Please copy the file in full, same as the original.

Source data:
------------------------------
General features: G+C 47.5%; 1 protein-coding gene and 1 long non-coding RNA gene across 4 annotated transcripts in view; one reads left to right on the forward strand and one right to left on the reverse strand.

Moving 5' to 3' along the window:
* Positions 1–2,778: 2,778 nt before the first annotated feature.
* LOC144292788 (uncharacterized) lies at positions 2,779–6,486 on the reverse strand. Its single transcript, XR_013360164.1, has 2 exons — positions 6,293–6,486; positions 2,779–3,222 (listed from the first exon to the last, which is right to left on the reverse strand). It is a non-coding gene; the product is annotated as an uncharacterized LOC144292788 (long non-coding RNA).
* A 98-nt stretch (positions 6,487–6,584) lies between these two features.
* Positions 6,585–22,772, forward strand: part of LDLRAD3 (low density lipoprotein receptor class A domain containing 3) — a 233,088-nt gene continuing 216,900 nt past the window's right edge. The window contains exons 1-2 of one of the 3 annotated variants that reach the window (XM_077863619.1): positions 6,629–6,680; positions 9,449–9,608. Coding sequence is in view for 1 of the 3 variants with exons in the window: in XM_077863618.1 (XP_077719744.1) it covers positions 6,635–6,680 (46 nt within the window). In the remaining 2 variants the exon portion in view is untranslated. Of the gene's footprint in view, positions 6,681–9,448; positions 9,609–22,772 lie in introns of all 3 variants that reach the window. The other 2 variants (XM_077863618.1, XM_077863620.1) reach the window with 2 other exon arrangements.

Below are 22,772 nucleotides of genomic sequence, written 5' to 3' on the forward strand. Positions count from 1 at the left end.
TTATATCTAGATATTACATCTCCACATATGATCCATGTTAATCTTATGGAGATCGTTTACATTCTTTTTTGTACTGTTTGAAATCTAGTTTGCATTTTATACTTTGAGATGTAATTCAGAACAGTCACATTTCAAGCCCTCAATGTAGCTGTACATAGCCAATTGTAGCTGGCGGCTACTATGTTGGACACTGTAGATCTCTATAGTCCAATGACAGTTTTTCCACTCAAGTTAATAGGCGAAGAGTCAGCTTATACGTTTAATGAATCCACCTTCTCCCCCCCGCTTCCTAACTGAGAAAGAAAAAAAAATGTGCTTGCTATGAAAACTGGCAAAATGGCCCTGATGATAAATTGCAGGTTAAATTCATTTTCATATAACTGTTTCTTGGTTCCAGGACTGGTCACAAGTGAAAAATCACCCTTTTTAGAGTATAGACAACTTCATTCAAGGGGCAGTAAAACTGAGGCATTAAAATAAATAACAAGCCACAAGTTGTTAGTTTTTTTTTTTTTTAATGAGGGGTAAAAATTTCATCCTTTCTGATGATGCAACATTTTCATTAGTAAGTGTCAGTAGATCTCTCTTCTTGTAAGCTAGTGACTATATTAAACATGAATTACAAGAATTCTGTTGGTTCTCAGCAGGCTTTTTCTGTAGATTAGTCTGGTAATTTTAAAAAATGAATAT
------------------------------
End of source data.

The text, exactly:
General features: G+C 47.5%; 1 protein-coding gene and 1 long non-coding RNA gene across 4 annotated transcripts in view; one reads left to right on the forward strand and one right to left on the reverse strand.

Moving 5' to 3' along the window:
* Positions 1–2,778: 2,778 nt before the first annotated feature.
* LOC144292788 (uncharacterized) lies at positions 2,779–6,486 on the reverse strand. Its single transcript, XR_013360164.1, has 2 exons — positions 6,293–6,486; positions 2,779–3,222 (listed from the first exon to the last, which is right to left on the reverse strand). It is a non-coding gene; the product is annotated as an uncharacterized LOC144292788 (long non-coding RNA).
* A 98-nt stretch (positions 6,487–6,584) lies between these two features.
* Positions 6,585–22,772, forward strand: part of LDLRAD3 (low density lipoprotein receptor class A domain containing 3) — a 233,088-nt gene continuing 216,900 nt past the window's right edge. The window contains exons 1-2 of one of the 3 annotated variants that reach the window (XM_077863619.1): positions 6,629–6,680; positions 9,449–9,608. Coding sequence is in view for 1 of the 3 variants with exons in the window: in XM_077863618.1 (XP_077719744.1) it covers positions 6,635–6,680 (46 nt within the window). In the remaining 2 variants the exon portion in view is untranslated. Of the gene's footprint in view, positions 6,681–9,448; positions 9,609–22,772 lie in introns of all 3 variants that reach the window. The other 2 variants (XM_077863618.1, XM_077863620.1) reach the window with 2 other exon arrangements.

Below are 22,772 nucleotides of genomic sequence, written 5' to 3' on the forward strand. Positions count from 1 at the left end.
TTATATCTAGATATTACATCTCCACATATGATCCATGTTAATCTTATGGAGATCGTTTACATTCTTTTTTGTACTGTTTGAAATCTAGTTTGCATTTTATACTTTGAGATGTAATTCAGAACAGTCACATTTCAAGCCCTCAATGTAGCTGTACATAGCCAATTGTAGCTGGCGGCTACTATGTTGGACACTGTAGATCTCTATAGTCCAATGACAGTTTTTCCACTCAAGTTAATAGGCGAAGAGTCAGCTTATACGTTTAATGAATCCACCTTCTCCCCCCCGCTTCCTAACTGAGAAAGAAAAAAAAATGTGCTTGCTATGAAAACTGGCAAAATGGCCCTGATGATAAATTGCAGGTTAAATTCATTTTCATATAACTGTTTCTTGGTTCCAGGACTGGTCACAAGTGAAAAATCACCCTTTTTAGAGTATAGACAACTTCATTCAAGGGGCAGTAAAACTGAGGCATTAAAATAAATAACAAGCCACAAGTTGTTAGTTTTTTTTTTTTTTAATGAGGGGTAAAAATTTCATCCTTTCTGATGATGCAACATTTTCATTAGTAAGTGTCAGTAGATCTCTCTTCTTGTAAGCTAGTGACTATATTAAACATGAATTACAAGAATTCTGTTGGTTCTCAGCAGGCTTTTTCTGTAGATTAGTCTGGTAATTTTAAAAAATGAATAT